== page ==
Legal considerations regarding in-house whistleblowers
January 2018 | SPOTLIGHT | FRAUD & CORRUPTION
Financier Worldwide Magazine
January 2018 Issue
In the last 18 months, a clear trend has emerged concerning whistleblower retaliation actions filed against companies by their own in-house counsel and compliance professionals. This is a troubling development because these individuals are not only the ones whom companies task with being informed about serious compliance issues, but they are individuals who are often privy to highly sensitive and privileged information as part of their duties. Disturbingly, a number of plaintiffs’ attorneys have argued – with some success – that the rights of and protections afforded to whistleblowers should trump the attorney-client privilege in pursuing these claims.
Both the US Court of Appeals for the Second and Ninth Circuits have addressed the ability of in-house counsel and compliance personnel to act as whistleblowers. Although the case law generally requires that these employees act independently of their employers in order to qualify for whistleblower protection, there are few limitations on this type of whistleblowing.
In Taft v. Agric. Bank of China Ltd, the former chief compliance officer (CCO) of the Agricultural Bank of China alleged that the bank retaliated against her after she reported certain compliance issues to the Federal Reserve Bank of New York. The former CCO brought a whistleblower discrimination claim under the Bank Secrecy Act. The Southern District of New York considered the issue of whether the whistleblower provision of the BSA “applies to acts of retaliation against compliance officers who provided information about their banks that their job duties required them to report” to be a threshold question. The court noted that, although compliance personnel are not categorically exempt from the BSA’s whistleblower provision, it does not logically follow that every communication by a compliance officer about a possible violation of the law by the bank or an officer or employee should fall within the scope of the statute. The court further emphasised that it is often the duty of compliance personnel to report potential violations of the law to regulators and that whistleblower protection statutes are “plainly not intended to apply to persons who merely serve as the [employer’s] chosen conduits” for reporting problems on the employer’s behalf. Although the court rejected the bank’s argument that compliance personnel should be categorically excluded from whistleblower protection statutes, it did distinguish between whistleblowing by compliance employees and whistleblowing by other employees. “Put colloquially, it is not whistleblowing where the whistle is effectively blown by the employer.” Thus, Taft suggests that when an employee does not act independently of his or her employer, but merely conveys an employee-approved report to a regulator, it is the employer and not the employee that has ‘blown the whistle’.
The Ninth Circuit has also held that in-house attorneys can state a claim of retaliatory discharge under the Sarbanes-Oxley Act (SOX). In Van Asdale v. International Game Tech, the court rejected the defendant-employer’s argument that Nevada’s rules of professional responsibility created a per se bar against such lawsuits, and also rejected the notion that the claim should not go forward because it could not be litigated without disclosure of attorney-client privileged information. Instead, the court recommended various equitable measures in order to minimise the possibility of harmful disclosure of attorney-client privileged information.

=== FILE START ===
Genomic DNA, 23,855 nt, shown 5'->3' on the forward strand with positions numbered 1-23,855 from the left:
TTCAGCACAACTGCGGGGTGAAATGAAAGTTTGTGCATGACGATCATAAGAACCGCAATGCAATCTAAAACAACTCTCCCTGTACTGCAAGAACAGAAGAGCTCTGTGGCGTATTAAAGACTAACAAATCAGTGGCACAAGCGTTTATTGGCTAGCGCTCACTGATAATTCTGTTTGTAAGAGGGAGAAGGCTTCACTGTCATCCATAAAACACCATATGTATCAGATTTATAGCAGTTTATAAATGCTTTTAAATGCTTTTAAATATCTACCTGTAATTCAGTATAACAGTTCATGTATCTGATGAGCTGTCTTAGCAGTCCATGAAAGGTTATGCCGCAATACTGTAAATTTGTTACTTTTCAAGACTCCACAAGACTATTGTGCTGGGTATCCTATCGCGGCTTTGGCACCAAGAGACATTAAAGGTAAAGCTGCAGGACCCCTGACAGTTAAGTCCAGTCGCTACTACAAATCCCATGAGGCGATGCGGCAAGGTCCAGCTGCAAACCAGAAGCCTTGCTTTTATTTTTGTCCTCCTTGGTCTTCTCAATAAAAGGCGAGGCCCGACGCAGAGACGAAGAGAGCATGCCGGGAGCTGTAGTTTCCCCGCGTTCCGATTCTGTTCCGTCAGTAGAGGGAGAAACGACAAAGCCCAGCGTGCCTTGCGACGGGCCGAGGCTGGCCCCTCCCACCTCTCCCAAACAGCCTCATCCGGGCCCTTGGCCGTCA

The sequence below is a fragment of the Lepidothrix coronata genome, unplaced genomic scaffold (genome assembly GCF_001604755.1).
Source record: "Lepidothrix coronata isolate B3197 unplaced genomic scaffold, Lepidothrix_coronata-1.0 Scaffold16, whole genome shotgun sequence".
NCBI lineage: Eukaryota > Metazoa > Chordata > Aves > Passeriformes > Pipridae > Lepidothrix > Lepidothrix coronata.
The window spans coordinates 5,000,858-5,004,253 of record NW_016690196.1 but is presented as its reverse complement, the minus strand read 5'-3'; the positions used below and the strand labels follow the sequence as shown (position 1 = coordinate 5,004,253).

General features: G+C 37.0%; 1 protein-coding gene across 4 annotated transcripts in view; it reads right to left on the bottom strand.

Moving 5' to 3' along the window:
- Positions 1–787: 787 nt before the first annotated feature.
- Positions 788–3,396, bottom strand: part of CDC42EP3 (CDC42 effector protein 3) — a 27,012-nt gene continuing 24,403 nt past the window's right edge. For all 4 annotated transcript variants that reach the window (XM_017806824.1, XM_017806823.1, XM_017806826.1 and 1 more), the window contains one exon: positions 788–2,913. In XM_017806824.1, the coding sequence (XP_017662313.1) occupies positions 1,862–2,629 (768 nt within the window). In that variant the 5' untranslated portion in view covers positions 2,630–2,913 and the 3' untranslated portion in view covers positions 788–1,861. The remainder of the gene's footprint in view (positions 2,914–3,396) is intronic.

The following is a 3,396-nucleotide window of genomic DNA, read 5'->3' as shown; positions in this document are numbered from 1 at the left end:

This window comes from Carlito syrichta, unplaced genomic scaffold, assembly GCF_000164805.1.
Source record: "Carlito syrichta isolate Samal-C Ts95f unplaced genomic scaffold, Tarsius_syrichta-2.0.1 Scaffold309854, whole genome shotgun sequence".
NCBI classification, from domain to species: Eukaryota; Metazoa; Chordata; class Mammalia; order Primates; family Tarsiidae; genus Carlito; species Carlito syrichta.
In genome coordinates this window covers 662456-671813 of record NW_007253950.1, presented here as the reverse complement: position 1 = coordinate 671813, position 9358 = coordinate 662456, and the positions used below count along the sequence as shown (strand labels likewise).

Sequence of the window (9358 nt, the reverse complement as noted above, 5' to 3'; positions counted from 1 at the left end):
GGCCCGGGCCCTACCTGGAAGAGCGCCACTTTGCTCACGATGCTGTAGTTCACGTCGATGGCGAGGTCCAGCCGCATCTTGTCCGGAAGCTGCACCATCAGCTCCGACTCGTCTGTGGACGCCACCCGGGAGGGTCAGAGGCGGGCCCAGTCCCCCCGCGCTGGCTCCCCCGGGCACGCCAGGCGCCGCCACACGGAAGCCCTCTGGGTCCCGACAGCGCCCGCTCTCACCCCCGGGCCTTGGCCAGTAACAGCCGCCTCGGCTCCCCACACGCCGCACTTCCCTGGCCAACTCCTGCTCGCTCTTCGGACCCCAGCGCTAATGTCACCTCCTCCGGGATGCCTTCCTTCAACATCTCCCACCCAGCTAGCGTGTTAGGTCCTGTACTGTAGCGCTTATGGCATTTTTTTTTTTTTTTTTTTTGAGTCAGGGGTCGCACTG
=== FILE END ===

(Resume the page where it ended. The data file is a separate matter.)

The related issue of whether in-house counsel may qualify for whistleblower protection and awards based on providing information learned during privileged conversations has been addressed by the Ninth and Third Circuits, as well as by the Department of Labor’s Administrative Review Board (ARB).
In an early ARB decision, the ARB allowed an in-house attorney to assert claims of retaliation under SOX, despite the fact that bringing the claim entailed disclosure of privileged and confidential information. The ARB reasoned that the mandatory disclosure requirements for counsel, set forth in the Code of Federal Regulations title 17, section 205.3, and the whistleblower protections under SOX, should be read together to provide a remedy for attorneys alleging that they have been retaliated against for making a required disclosure. The ARB also noted that the Securities and Exchange Commission (SEC) regulation regarding attorney disclosure of material violations was modelled on the American Bar Association’s (ABA) Model Rules of Professional Conduct, Rule 1.6, which “allows an in-house attorney to use privileged information to establish a retaliatory discharge claim against the attorney’s employer”. Consequently, “if an attorney reports a ‘material violation’ in-house, in accordance with the SEC’s Part 205 regulations, the report, though privileged, is nevertheless admissible in a SOX section 806 proceeding as an exception to the attorney-client privilege in order for the attorney to establish whether he or she engaged in SOX-protected activity”. The ARB observed, however, that it remained within the ALJ’s discretion to issue a protective order to preserve the confidentiality of the privileged communications offered to support the retaliation claim.